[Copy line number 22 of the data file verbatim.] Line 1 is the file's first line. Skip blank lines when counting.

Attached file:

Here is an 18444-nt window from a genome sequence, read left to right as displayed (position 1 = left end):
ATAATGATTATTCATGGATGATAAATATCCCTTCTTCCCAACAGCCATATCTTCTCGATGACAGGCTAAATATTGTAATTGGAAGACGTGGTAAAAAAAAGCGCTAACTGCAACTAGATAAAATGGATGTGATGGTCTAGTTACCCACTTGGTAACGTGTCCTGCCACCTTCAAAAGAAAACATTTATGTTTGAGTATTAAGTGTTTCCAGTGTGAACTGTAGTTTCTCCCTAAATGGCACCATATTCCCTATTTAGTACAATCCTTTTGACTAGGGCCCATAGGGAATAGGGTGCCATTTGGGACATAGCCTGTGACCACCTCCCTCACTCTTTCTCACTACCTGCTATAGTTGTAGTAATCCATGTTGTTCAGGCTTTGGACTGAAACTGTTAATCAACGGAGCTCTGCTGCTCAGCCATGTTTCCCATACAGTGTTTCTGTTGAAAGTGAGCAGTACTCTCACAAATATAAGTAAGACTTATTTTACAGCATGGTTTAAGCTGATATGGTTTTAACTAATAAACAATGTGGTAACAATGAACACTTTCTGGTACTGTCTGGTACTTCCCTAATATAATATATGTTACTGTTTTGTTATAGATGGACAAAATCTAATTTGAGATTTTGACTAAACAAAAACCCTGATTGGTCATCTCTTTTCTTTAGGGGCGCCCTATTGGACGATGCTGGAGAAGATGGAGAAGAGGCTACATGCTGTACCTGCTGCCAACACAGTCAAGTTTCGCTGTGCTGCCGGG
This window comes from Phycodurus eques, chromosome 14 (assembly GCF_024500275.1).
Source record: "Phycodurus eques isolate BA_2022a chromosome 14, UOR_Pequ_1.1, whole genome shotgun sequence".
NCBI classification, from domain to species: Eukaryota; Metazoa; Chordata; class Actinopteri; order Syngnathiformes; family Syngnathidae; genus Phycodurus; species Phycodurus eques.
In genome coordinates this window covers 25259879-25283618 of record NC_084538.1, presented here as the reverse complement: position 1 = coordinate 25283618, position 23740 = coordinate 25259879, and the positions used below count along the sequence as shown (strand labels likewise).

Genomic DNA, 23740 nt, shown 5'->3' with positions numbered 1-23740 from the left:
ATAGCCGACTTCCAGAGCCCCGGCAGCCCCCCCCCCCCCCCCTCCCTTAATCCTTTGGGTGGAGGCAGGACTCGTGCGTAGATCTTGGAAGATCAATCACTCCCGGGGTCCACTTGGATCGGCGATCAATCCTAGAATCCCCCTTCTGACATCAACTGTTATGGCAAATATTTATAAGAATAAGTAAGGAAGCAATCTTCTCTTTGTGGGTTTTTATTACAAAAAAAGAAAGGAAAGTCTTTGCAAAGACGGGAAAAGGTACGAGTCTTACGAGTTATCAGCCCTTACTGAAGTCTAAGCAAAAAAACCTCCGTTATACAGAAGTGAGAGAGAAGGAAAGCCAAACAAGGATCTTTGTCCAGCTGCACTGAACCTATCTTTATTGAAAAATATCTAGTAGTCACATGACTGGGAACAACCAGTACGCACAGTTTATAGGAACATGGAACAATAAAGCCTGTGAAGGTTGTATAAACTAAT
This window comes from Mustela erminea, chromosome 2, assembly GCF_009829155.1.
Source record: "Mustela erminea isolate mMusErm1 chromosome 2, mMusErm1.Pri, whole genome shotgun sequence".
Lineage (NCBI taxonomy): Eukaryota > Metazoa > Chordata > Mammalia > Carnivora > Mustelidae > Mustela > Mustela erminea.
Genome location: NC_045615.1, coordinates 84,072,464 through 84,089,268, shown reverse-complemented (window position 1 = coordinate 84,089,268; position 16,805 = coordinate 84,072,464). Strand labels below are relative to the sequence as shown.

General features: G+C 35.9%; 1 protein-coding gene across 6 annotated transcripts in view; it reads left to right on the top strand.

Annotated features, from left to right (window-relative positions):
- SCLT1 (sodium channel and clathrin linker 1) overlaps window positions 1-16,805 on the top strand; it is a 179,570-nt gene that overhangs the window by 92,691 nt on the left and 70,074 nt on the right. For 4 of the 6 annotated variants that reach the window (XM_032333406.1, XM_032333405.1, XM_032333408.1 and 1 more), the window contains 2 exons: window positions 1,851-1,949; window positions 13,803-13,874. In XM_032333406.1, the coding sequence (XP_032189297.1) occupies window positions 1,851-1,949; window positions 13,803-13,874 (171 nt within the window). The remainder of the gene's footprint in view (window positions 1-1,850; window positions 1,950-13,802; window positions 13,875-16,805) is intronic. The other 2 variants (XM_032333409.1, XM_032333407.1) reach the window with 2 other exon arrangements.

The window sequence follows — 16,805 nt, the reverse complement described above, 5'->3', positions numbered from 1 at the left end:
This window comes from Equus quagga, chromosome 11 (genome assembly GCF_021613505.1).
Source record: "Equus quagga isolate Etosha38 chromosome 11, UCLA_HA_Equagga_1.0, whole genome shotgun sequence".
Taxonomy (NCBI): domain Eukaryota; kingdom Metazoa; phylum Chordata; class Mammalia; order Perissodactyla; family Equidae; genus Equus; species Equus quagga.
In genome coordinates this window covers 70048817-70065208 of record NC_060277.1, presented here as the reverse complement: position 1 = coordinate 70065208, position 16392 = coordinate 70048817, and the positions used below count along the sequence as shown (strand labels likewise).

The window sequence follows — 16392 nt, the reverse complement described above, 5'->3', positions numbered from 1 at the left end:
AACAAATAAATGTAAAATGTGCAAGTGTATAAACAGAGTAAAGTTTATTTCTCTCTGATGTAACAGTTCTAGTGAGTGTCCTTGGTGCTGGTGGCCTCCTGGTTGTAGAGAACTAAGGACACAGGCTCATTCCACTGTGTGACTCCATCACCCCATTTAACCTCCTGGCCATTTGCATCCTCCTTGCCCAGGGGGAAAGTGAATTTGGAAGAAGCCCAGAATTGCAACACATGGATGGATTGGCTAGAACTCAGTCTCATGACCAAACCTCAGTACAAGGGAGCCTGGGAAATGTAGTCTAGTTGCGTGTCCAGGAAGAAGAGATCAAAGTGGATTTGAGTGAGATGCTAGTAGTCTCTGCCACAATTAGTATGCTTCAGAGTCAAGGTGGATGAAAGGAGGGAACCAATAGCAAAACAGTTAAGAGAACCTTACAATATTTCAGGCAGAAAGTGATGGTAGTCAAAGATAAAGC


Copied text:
AACAAATAAATGTAAAATGTGCAAGTGTATAAACAGAGTAAAGTTTATTTCTCTCTGATGTAACAGTTCTAGTGAGTGTCCTTGGTGCTGGTGGCCTCCTGGTTGTAGAGAACTAAGGACACAGGCTCATTCCACTGTGTGACTCCATCACCCCATTTAACCTCCTGGCCATTTGCATCCTCCTTGCCCAGGGGGAAAGTGAATTTGGAAGAAGCCCAGAATTGCAACACATGGATGGATTGGCTAGAACTCAGTCTCATGACCAAACCTCAGTACAAGGGAGCCTGGGAAATGTAGTCTAGTTGCGTGTCCAGGAAGAAGAGATCAAAGTGGATTTGAGTGAGATGCTAGTAGTCTCTGCCACAATTAGTATGCTTCAGAGTCAAGGTGGATGAAAGGAGGGAACCAATAGCAAAACAGTTAAGAGAACCTTACAATATTTCAGGCAGAAAGTGATGGTAGTCAAAGATAAAGC